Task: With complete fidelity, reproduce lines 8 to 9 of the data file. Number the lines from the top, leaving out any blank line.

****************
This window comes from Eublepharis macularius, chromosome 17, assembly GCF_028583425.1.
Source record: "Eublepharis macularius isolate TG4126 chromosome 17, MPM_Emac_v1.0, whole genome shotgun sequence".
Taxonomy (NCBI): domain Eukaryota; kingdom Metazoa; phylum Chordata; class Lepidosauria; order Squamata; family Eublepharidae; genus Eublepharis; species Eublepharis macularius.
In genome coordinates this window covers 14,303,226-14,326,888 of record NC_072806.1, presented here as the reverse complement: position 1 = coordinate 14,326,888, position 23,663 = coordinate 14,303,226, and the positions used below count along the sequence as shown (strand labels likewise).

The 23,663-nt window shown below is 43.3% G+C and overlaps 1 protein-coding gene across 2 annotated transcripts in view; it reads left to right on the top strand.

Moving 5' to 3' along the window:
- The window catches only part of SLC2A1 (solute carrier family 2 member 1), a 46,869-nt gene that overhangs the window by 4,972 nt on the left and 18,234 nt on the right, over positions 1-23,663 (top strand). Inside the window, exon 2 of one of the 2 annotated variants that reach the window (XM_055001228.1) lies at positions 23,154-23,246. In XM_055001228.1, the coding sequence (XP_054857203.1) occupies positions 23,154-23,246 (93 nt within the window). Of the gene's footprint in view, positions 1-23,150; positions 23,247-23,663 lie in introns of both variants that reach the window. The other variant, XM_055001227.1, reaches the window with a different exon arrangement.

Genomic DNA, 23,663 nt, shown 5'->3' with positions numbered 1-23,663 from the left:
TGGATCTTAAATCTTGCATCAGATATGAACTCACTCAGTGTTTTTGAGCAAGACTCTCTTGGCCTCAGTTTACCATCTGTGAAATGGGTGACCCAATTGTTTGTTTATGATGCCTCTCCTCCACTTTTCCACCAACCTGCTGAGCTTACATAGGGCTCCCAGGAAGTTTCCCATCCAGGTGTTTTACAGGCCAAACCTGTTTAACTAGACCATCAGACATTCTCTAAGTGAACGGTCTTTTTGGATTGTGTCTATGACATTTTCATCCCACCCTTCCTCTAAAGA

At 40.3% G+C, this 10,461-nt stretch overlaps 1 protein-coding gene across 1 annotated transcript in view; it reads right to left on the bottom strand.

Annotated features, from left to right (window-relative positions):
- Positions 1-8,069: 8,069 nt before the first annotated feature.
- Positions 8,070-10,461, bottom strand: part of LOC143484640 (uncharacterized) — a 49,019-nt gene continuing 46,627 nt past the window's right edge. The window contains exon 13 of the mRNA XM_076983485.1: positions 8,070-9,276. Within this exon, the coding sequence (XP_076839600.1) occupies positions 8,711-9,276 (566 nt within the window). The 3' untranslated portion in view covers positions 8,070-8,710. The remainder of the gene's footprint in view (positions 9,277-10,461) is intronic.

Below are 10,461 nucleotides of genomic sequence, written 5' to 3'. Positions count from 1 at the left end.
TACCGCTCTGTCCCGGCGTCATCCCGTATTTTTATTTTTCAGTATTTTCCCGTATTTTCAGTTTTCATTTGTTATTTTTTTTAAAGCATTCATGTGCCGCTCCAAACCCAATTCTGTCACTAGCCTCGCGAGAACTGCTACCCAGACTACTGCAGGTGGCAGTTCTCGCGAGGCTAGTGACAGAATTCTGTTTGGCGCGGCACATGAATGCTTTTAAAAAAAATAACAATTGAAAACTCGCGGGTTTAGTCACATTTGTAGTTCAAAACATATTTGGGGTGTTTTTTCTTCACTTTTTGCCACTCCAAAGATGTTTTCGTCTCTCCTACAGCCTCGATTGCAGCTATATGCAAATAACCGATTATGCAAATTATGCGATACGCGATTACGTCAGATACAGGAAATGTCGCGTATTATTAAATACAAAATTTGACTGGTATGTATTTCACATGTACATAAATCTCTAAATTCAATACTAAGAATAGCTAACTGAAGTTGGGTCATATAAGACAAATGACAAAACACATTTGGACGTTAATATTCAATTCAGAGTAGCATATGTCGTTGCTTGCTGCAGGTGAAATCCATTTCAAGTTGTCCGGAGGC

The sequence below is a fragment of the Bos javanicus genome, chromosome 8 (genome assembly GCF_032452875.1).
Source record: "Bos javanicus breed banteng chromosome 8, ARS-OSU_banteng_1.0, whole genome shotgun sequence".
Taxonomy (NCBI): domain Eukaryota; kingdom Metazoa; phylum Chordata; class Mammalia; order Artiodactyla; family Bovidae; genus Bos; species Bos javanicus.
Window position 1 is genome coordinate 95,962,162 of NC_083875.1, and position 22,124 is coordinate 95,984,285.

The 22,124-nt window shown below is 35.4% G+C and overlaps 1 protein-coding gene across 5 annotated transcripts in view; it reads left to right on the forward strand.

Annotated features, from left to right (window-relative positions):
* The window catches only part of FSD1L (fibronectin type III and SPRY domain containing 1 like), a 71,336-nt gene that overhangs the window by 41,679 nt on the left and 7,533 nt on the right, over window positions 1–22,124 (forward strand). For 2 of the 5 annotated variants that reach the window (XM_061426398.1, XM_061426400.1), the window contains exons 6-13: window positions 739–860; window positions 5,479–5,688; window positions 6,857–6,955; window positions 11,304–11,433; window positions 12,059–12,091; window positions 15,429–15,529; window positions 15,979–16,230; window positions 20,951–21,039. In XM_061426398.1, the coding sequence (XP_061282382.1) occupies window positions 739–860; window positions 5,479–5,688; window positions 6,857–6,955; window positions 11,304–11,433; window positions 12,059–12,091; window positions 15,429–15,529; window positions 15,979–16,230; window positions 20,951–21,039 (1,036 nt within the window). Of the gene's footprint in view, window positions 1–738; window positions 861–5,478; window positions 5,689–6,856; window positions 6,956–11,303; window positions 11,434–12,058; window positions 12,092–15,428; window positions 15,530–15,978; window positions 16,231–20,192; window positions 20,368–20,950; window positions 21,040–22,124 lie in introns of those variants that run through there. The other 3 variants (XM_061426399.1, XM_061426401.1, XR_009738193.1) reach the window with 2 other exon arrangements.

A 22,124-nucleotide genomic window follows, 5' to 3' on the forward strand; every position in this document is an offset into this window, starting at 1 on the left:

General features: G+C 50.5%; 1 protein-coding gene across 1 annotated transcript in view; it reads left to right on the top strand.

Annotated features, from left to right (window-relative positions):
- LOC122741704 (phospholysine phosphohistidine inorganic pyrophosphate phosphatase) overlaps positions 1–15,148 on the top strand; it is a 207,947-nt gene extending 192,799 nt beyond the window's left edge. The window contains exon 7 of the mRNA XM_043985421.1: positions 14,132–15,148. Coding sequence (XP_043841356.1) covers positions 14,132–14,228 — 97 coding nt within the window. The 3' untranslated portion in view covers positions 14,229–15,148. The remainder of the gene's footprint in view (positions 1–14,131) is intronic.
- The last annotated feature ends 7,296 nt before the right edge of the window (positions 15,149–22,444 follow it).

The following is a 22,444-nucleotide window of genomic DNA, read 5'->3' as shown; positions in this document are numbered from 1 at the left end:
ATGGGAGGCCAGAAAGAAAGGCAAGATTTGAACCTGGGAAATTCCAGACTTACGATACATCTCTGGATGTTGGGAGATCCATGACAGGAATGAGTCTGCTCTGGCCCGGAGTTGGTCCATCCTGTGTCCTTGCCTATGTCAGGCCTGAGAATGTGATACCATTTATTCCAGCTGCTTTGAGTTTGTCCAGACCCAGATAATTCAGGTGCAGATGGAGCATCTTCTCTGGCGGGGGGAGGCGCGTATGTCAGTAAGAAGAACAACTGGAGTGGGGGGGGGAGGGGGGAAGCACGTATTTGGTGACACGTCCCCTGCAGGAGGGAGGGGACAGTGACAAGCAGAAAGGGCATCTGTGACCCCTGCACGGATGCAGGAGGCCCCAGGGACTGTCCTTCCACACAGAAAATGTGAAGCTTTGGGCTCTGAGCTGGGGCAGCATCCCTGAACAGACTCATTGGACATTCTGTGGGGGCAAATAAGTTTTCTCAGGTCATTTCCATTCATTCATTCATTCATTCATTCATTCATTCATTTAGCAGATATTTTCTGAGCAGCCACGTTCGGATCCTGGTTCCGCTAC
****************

Genomic DNA, 23,663 nt, shown 5'->3' with positions numbered 1-23,663 from the left:
TGGATCTTAAATCTTGCATCAGATATGAACTCACTCAGTGTTTTTGAGCAAGACTCTCTTGGCCTCAGTTTACCATCTGTGAAATGGGTGACCCAATTGTTTGTTTATGATGCCTCTCCTCCACTTTTCCACCAACCTGCTGAGCTTACATAGGGCTCCCAGGAAGTTTCCCATCCAGGTGTTTTACAGGCCAAACCTGTTTAACTAGACCATCAGACATTCTCTAAGTGAACGGTCTTTTTGGATTGTGTCTATGACATTTTCATCCCACCCTTCCTCTAAAGA